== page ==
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What both want

Manny Pacquiao with sparring partners

Los Angeles — Respect and redemption.

For Tim Bradley, respect will be the word that will characterize his treatment of this Saturday night’s big event in Las Vegas.

For Manny Pacquiao, redemption is the more appropriate term as the Filipino icon, a sure entrant into the Hall of Fame, attempts to disprove claims that he is running on borrowed time and that his shelf life is nearing its end.

“I want people to say that ‘that’s the guy who beat Manny Pacquiao,’” a bitter Bradley said late last week as he continued to rue about the misfortune that befell him for beating Pacquiao on a split decision almost two years ago.

Instead of being treated like royalty for besting a legitimate king, the 30-year-old Bradley had to endure hearing hurtful words as though it was his fault that two of the three judges scored in his favor.

Like Bradley, the 35-year-old Pacquiao is also on a mission to convince everyone that the Bradley setback was nothing but a temporary roadblock and that retirement is still farthest in his mind.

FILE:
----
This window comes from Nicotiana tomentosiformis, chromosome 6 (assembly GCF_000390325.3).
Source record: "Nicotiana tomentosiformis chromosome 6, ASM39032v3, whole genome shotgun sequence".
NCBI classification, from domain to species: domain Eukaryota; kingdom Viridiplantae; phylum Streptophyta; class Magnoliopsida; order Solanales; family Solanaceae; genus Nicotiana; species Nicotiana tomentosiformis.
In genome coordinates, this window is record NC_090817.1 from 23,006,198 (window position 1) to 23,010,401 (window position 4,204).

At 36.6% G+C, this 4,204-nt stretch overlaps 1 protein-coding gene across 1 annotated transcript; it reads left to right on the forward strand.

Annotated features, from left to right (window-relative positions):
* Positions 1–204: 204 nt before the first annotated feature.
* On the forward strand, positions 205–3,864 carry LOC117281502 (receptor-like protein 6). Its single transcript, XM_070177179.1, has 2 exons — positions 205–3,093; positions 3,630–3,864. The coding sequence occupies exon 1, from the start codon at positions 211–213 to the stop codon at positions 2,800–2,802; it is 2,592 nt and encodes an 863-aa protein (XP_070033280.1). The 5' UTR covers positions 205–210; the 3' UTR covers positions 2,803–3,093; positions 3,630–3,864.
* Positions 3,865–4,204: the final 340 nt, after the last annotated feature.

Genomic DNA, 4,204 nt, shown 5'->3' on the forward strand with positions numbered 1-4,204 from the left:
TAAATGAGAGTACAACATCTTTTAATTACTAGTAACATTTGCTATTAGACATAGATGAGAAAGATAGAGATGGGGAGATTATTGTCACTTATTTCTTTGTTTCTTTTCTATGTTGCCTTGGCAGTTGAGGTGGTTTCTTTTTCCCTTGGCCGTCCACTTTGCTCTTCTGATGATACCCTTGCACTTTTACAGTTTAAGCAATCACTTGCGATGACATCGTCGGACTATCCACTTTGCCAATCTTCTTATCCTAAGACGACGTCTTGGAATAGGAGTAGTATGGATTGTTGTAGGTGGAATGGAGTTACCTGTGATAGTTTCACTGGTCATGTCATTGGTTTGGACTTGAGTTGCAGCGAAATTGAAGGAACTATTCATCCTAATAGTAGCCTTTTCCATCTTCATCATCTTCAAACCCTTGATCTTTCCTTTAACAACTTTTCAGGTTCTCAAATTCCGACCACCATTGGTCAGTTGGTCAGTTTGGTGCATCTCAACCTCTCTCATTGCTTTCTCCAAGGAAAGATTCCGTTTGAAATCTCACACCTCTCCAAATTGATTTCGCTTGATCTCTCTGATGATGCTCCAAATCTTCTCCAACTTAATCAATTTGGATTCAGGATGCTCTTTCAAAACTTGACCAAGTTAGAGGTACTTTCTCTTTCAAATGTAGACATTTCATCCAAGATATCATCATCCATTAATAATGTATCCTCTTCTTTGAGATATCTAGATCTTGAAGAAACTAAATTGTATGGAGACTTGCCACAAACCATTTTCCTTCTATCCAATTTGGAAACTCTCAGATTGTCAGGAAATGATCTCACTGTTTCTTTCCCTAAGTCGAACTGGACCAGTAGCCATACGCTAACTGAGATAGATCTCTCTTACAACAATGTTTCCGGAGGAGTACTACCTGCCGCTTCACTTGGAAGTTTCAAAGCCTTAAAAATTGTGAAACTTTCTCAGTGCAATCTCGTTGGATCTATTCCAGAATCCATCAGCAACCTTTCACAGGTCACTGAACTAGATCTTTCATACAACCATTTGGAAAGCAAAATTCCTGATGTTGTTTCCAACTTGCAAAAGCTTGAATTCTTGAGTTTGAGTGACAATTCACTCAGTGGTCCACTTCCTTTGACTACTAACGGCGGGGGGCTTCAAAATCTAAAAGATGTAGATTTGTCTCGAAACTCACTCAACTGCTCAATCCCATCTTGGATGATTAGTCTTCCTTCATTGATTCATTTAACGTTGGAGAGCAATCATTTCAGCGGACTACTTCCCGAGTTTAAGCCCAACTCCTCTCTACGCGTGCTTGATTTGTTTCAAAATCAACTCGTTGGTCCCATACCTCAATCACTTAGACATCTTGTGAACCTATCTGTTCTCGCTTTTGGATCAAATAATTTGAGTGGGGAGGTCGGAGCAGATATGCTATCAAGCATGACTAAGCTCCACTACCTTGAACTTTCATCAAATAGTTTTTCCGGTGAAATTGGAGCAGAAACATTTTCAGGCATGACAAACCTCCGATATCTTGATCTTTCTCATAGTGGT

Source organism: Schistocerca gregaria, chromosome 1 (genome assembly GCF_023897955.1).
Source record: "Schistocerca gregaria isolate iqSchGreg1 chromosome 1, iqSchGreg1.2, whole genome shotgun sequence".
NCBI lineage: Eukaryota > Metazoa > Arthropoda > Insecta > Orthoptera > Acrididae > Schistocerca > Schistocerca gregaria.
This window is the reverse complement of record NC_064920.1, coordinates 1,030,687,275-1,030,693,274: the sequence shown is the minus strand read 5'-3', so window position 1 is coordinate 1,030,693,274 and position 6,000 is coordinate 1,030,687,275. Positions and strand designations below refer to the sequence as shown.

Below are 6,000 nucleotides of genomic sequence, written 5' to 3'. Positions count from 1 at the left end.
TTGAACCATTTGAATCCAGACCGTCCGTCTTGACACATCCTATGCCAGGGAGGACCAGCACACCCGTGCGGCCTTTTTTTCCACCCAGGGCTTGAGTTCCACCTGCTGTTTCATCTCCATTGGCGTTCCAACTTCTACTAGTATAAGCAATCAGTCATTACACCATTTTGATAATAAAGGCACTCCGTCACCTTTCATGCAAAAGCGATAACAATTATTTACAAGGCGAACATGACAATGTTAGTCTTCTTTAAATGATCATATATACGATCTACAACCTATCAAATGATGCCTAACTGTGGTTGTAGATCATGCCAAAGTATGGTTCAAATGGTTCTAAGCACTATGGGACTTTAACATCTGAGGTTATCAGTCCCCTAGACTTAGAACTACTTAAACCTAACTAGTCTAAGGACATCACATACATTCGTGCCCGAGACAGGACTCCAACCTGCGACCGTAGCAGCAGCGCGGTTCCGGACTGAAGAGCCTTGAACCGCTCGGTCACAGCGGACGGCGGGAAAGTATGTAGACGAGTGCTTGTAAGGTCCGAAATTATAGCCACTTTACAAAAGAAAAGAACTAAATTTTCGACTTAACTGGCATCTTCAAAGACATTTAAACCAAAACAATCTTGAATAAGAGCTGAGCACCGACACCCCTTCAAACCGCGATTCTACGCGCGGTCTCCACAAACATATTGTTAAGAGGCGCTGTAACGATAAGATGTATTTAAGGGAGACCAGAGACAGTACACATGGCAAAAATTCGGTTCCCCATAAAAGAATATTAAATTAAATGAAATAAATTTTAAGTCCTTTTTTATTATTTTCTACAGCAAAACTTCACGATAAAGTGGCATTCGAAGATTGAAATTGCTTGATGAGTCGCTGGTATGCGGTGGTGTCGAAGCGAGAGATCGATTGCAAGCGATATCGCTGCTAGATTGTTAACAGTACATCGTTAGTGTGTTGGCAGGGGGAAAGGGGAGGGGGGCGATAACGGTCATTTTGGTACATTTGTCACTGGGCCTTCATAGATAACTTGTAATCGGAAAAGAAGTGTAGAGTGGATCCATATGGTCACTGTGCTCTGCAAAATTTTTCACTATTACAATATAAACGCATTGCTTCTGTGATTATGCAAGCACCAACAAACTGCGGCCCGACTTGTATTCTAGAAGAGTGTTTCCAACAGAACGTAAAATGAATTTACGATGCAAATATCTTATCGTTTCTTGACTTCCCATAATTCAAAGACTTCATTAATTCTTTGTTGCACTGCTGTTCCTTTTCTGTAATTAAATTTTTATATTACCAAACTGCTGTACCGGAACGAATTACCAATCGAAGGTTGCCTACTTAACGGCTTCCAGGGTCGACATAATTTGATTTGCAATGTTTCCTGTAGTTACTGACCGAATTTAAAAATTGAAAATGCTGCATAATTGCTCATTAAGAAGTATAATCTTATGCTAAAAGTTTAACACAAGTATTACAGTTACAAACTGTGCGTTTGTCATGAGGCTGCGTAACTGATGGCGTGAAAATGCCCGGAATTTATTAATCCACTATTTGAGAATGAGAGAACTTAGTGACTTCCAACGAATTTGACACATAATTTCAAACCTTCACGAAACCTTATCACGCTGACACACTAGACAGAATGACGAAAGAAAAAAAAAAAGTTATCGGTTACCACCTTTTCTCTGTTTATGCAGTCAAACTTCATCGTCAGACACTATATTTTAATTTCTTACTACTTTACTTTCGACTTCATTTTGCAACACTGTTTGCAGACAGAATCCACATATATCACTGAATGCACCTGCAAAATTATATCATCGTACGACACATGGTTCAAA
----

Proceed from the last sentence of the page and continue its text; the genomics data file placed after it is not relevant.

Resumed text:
After losing to Bradley, Pacquiao suffered a major blow that seemed to have signaled the end of an era after Juan Manuel Marquez dealt him what surely looked like a career-ending knockout.

But Pacquiao rebounded from the Marquez debacle and catapulted himself back into the limelight after running rings around Brandon Rios late last year in Macau.

“We are not yet over the hill,” said Pacquiao in Tagalog.

To show that his fighting days are not over, Pacquiao has taken a different approach to training camp and even rehired Justin Fortune, who whipped himself into the form that left Marco Antonio Barrera in ruins in 2003.